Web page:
Iowa: “They’ve been after me just as hard as Arkansas has been after me. With any coach I have contact with, I have a good relationship with and I have a good relationship with them. There I have a chance to play early and start my sophomore or junior year. I’ve been up there a few times and I was very impressed with it. I actually liked the environment and I got to hang out with the players too.”
Nebraska: “For one I was impressed with the academics. You’re going to be impressed with the football facilities wherever you go, but me I was impressed with the academics of all the things they have to offer, as far as the technology and things they have to help you with. When I went up there I actually liked the weight room. The head coach has a good reputation there and I also like the head coach.”
Ohio State: (Wallace visited in July) “Just the environment really. Coach Urban (Meyer), I got to sit down and talk to him. He seems really cool. For one I think it would be a challenge. Coach Meyer was telling me they’re losing four starters on the o-line so there is actually competition to come in and get a starting spot.”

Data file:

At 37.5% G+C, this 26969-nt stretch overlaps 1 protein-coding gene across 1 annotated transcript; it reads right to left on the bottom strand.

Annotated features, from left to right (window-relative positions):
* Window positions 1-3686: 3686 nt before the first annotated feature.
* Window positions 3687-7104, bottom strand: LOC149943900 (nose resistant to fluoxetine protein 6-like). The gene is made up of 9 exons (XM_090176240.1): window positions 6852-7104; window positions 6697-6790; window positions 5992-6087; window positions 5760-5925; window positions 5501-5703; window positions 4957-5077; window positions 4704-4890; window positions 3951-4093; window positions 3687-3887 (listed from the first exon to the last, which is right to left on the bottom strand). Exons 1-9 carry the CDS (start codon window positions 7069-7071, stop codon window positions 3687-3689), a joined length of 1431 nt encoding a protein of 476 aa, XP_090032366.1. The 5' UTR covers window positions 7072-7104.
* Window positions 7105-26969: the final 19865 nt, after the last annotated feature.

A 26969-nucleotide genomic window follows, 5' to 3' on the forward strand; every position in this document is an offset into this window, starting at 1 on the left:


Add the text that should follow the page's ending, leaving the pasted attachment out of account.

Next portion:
Wallace does not have a timetable for a college decision and plans to use his official visits before announcing. He’d like to see a game at each school if he can.
“I’m still weighing my options,” Wallace said. “I’m impressed with all of them so far. At the end of the day it’s going to be a hard decision for me.”
This season, Pingel is expecting even more dominance from Wallace now that he has a year under his belt.
“He’s had a great offseason. He’s ready to go. He’s one of our captains. He’s a leader. The sky is the limit for him.”